Monday, 6 December 2021
Friday, 3 December 2021
Tuesday, 30 November 2021
Boy, has it been a long time since I wrote an update on the Le Mans Mini Marcos project. I could tell you all about the reasons for the delay but let's not worry about that here. Fact is that more happened in the last week then in the 18 months or so preceding it.
Together with my friend and fellow Mini Marcos owner Joost van Diën I went to Pau in south-west France to deliver the now painted shell to the chaps at Mini World Center. You may remember that I had chosen this particular company, run by Philippe Quirière, to build the car's engine and suspension since Philippe had both the knowledge and the experience to do so. But apart from that he also had a number of original parts of this very car after having taken over the stock of French garagiste extraordinaire José Albertini. Albertini, at his turn, owned the Marcos back in 1970.
So off we went to Pau in the Pyrenées-Atlantique not far from the Spanish border. The plan was to have the subframes and engine fitted there and set up the engine, too, as well as have it dyno'd before loading it in the trailer once again and bring it back after a week of hard work. Joost and I hired an apartment nearby to spend the week as mechanic-assistants, so we were ready for it. Philippe was not so sure if it could be done in the time given but we thought we'd give it a try at least since the car needed to be brought over anyway. To make another long story short - we didn't make it. But Philippe and the Mini World Center team will finish the job in the winter, with regular updates promised to be flashed over, and the car will come home after that. We did have a good time though and I learned a lot more about the car's technical insights. Philippe and his father Gérard are as eager as I am to get all the details right and I brought my file with old pictures of the car, which proved to be invaluable at some stages. Let's have a look at some of the pictures that I took in the week.
Friday, 26 November 2021
When you are Belgian or French you will know the work of comic artist Jidéhem. The characters he invented made it to Spirou magazine every week and were loved by many. In the 1960s and 1970s a number of spin-off publications appeared, one of them being Starter, which was all about cars. I found that a few Mini derivatives made it to the publication and wanted to share these here. They were a fun way of illustrating motoring reports in the magazine. I would love to learn there are more. Do let me know when you know of any others.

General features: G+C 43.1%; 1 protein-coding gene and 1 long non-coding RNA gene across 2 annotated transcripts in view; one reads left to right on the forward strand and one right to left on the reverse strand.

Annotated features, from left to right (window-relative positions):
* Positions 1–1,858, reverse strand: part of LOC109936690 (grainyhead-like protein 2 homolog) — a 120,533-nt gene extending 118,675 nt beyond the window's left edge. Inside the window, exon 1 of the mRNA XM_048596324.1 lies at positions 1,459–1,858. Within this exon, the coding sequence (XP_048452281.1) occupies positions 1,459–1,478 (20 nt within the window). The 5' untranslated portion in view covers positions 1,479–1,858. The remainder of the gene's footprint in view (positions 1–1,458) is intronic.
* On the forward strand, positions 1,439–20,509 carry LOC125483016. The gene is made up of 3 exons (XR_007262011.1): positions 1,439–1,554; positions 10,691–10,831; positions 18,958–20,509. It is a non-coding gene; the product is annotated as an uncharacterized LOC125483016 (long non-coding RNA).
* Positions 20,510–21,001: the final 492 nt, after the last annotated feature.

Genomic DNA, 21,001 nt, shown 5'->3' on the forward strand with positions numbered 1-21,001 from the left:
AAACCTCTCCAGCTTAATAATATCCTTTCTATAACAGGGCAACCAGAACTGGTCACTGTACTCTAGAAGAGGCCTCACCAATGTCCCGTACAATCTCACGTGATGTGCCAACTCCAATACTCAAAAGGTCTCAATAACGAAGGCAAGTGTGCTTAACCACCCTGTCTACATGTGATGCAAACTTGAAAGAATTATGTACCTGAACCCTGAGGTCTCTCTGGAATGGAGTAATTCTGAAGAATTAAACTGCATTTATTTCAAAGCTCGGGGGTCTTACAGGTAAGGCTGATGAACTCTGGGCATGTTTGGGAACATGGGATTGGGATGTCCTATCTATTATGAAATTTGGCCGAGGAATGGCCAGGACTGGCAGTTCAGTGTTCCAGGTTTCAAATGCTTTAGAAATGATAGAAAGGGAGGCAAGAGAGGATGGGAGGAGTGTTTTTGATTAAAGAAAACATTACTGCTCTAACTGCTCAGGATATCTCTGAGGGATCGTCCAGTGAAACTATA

Wednesday, 24 November 2021
Monday, 22 November 2021
Thursday, 18 November 2021
The Hrubon Phaeton as well as its later sibling the Schmitt, both made in France, were a sort of Mini Moke but then substantially shorter so that it could be parked head-first in a spot. But there was a six-wheeled 'long' wheelbase version of it, too. I only had one picture of that (registration '286 W 67' well visible) and very little information.
But recently I came across another picture of it. It's a horribly low-quality shot, but at least it does provide some of the much-hoped-for more info. It shows us that the car was dark blue in colour, but what's more: a tiny little side bar with info tells us it was not just available as a four-seater, but also as a Twini! From the text: "Disponible en bi-moteur pour les rallyes debut '82". That is: Available with twin-engines for the 1982 rally season. For heaven's sake - who knows more about that!
Tuesday, 16 November 2021
Monday, 15 November 2021
There's no doubt that Mini derivatives are gaining popularity. The NEC in Birmingham was the venue of a classic car show last weekend and the Minikits Club had really done its best to show a wide variety of Mini based cars, which had worked out particularly well. On their display not only three Stimson cars (Mini Bug, Trek and Scorcher) but also a lovely TiCi and ultra-rare Hustler Sport. They also had a separate corner with a Mini Marcos and two GTM Coupes in primary colours red, blue and yellow. Well done boys!
Another display which looked particularly good was that of the Unipower GT Owners Club & Register, with three cars on display: Mark Glashier's road car, a chassis/body under construction and Gerry Hulford's racer. Gerry has also just finished a long-awaited book on the Unipower marque, of which I hope to receive a copy soon.
Meanwhile, Curborough track was the scene for a photo shoot of four Mini based beauties, soon to star in Classic & Sports car magazine. Two of them with the power at the front wheels - a Mini Jem and an Ogle SX1000 - and two with the power at the rear - a Unipower GT and a Deep Sanderson 301. Roger Garland was there to assist and take a few pictures himself, which he flashed over. He added: "We had tried to get a recently restored GTM, but the owner had to work that day. We also had difficulty finding a suitable Mini Marcos, hence the Mini Jem - a very capable substitute!" Absolutely, and thank you very much Roger. Soon in their full glory at the newsstand near you, or so I understand!